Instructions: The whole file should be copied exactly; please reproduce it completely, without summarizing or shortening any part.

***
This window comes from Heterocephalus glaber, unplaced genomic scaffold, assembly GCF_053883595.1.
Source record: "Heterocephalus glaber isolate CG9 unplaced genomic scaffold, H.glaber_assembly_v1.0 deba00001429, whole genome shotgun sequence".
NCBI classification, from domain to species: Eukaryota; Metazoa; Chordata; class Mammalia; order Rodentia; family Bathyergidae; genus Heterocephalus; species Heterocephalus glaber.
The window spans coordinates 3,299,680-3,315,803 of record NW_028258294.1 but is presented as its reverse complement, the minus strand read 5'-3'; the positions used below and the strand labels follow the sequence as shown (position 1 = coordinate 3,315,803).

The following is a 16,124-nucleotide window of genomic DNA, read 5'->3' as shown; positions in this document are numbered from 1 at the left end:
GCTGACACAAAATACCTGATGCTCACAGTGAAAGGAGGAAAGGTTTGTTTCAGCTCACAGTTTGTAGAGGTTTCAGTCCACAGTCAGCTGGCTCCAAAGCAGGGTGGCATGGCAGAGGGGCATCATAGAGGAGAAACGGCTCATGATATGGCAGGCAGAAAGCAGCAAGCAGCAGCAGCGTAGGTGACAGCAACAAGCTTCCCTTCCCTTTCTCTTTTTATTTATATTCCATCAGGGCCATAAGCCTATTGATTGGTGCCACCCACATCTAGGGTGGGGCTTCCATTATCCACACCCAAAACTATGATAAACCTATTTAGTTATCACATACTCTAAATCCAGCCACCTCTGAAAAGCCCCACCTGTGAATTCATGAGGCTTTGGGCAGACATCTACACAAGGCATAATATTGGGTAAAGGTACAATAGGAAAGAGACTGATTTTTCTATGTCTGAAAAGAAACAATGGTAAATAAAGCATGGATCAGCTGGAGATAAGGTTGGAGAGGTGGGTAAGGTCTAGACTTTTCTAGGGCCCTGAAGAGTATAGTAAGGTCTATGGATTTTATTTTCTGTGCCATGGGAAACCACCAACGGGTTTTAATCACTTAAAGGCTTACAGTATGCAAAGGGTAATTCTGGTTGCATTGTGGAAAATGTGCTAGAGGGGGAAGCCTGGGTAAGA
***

This window comes from Heterocephalus glaber, unplaced genomic scaffold, assembly GCF_053883595.1.
Source record: "Heterocephalus glaber isolate CG9 unplaced genomic scaffold, H.glaber_assembly_v1.0 deba00001429, whole genome shotgun sequence".
NCBI classification, from domain to species: Eukaryota; Metazoa; Chordata; class Mammalia; order Rodentia; family Bathyergidae; genus Heterocephalus; species Heterocephalus glaber.
The window spans coordinates 3,299,680-3,315,803 of record NW_028258294.1 but is presented as its reverse complement, the minus strand read 5'-3'; the positions used below and the strand labels follow the sequence as shown (position 1 = coordinate 3,315,803).

The following is a 16,124-nucleotide window of genomic DNA, read 5'->3' as shown; positions in this document are numbered from 1 at the left end:
GCTGACACAAAATACCTGATGCTCACAGTGAAAGGAGGAAAGGTTTGTTTCAGCTCACAGTTTGTAGAGGTTTCAGTCCACAGTCAGCTGGCTCCAAAGCAGGGTGGCATGGCAGAGGGGCATCATAGAGGAGAAACGGCTCATGATATGGCAGGCAGAAAGCAGCAAGCAGCAGCAGCGTAGGTGACAGCAACAAGCTTCCCTTCCCTTTCTCTTTTTATTTATATTCCATCAGGGCCATAAGCCTATTGATTGGTGCCACCCACATCTAGGGTGGGGCTTCCATTATCCACACCCAAAACTATGATAAACCTATTTAGTTATCACATACTCTAAATCCAGCCACCTCTGAAAAGCCCCACCTGTGAATTCATGAGGCTTTGGGCAGACATCTACACAAGGCATAATATTGGGTAAAGGTACAATAGGAAAGAGACTGATTTTTCTATGTCTGAAAAGAAACAATGGTAAATAAAGCATGGATCAGCTGGAGATAAGGTTGGAGAGGTGGGTAAGGTCTAGACTTTTCTAGGGCCCTGAAGAGTATAGTAAGGTCTATGGATTTTATTTTCTGTGCCATGGGAAACCACCAACGGGTTTTAATCACTTAAAGGCTTACAGTATGCAAAGGGTAATTCTGGTTGCATTGTGGAAAATGTGCTAGAGGGGGAAGCCTGGGTAAGA